Royal Sandringham Fine Bone China - Antique Bone China Page Query
Royal Sandringham Fine Bone China
Royal Sandringham Fine Bone China - Antique Bone China Page Query: I have a small vase approx 4 inches high with Royal Sandringham fine bone china made in England underneath pottery mark.
I have tried searching for this manufacturer on the net but have not had any success.
Any information would be helpful
Answer by Peter (admin)
Thanks for your interesting query. You have got me going on this one. There is virtually no English maker I can't look up - even if they are small and I have not heard of them before.
No other English bone china maker query has got me stumped before. However, I can't find anything in my encyclopaedias on Sandringham China and it is the only maker I have never been able to find listed on the excellent Replacements.com online database. The other information online is very scant.
I have found a few pieces of Sandringham bone china for sale at ebay - to find them, go to my China Replacements page and scroll down to the link to eBay (this will get you into the right place for a deep level search)China Replacements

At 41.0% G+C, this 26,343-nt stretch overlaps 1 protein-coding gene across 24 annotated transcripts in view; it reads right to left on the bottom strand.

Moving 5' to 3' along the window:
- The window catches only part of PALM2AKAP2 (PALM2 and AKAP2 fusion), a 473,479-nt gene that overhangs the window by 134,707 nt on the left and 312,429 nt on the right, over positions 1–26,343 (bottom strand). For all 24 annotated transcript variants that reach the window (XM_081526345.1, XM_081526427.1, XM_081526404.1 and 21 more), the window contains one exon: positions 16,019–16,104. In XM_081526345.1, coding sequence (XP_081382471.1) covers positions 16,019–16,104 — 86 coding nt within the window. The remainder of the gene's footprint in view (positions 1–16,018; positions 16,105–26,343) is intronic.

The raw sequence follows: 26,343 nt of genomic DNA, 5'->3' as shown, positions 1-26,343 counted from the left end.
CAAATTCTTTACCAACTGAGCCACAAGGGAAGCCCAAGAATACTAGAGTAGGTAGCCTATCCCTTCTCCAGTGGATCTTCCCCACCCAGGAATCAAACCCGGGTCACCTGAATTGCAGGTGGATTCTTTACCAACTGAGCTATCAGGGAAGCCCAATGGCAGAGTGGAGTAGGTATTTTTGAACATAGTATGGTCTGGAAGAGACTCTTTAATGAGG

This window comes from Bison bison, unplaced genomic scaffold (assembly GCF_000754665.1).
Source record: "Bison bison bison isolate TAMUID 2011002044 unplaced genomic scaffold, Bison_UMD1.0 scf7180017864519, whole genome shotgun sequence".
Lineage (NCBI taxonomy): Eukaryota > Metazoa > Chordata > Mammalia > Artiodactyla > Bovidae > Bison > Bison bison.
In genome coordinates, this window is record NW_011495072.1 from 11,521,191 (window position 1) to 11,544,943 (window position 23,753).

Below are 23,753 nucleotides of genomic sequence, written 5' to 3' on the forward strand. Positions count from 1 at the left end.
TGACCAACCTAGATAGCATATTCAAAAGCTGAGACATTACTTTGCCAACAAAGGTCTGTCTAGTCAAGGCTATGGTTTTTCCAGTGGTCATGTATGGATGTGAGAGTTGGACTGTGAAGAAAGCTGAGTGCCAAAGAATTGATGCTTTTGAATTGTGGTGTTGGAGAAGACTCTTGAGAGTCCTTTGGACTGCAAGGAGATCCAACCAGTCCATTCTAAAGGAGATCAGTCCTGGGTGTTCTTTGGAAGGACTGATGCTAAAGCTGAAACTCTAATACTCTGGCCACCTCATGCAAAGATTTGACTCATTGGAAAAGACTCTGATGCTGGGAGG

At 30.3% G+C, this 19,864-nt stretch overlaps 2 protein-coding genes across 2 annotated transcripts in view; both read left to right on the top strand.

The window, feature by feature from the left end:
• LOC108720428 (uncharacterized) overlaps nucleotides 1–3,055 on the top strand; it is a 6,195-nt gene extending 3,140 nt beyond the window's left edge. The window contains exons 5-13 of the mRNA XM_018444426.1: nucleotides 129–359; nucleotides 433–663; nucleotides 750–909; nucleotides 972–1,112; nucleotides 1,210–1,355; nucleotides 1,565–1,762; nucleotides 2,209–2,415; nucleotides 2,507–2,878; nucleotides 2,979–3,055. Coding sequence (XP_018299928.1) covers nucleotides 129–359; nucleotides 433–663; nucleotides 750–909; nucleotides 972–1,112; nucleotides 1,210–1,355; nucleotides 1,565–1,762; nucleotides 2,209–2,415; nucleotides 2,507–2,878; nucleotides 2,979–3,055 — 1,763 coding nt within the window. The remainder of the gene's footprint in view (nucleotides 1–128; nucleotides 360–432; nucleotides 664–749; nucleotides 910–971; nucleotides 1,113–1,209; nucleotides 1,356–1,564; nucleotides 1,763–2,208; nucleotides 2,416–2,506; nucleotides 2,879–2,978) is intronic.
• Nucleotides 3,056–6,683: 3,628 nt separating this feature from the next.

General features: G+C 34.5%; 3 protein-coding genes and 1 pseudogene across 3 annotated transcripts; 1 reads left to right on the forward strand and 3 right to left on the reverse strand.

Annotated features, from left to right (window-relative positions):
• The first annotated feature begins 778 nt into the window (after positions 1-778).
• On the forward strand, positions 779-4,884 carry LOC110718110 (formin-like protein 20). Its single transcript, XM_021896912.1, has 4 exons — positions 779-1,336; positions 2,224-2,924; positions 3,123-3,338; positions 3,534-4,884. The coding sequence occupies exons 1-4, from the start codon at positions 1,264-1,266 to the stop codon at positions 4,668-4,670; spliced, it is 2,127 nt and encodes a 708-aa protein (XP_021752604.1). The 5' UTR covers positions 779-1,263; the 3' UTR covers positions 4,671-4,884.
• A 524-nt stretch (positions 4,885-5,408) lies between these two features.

From there put in this search:"SANDRINGHAM CHINA"
(Include title and description)
There you will see perhaps 7 or 8 items such as classic bone china tea cups and saucers and commemorative plates by a maker called "Sandringham Fine Bone China" (I didn't see any 'Royal Sandringham' at all).
In the mix you will see several of the big makers and famous china manufacturers with items called "Sandringham", ie patterns and different ranges - makers include Wedgwood, Johnson Brothers, Coalport, Royal Worcester, Paragon etc. So they are all at it. Obviously the association with the Royal 'Sandringham' Estate has a good association for the china manufacturers.
To my mind there are two main possibilities of who Sandringham China are. They could be either a sub-brand of another more famous maker like Colclough or Hudson & Middleton (made for a particular purpose). Or they could be a very small maker with a relatively short lived history. My guess would be c.1950 to c.1970.
I would be interested to find out more. Thanks for flagging this one up.
Let's call this one 'work-in-progress'.
p.s. The following page is a 'must see' if you are researching fine china - for value and identification:-Researching the identity and value of antique and vintage fine china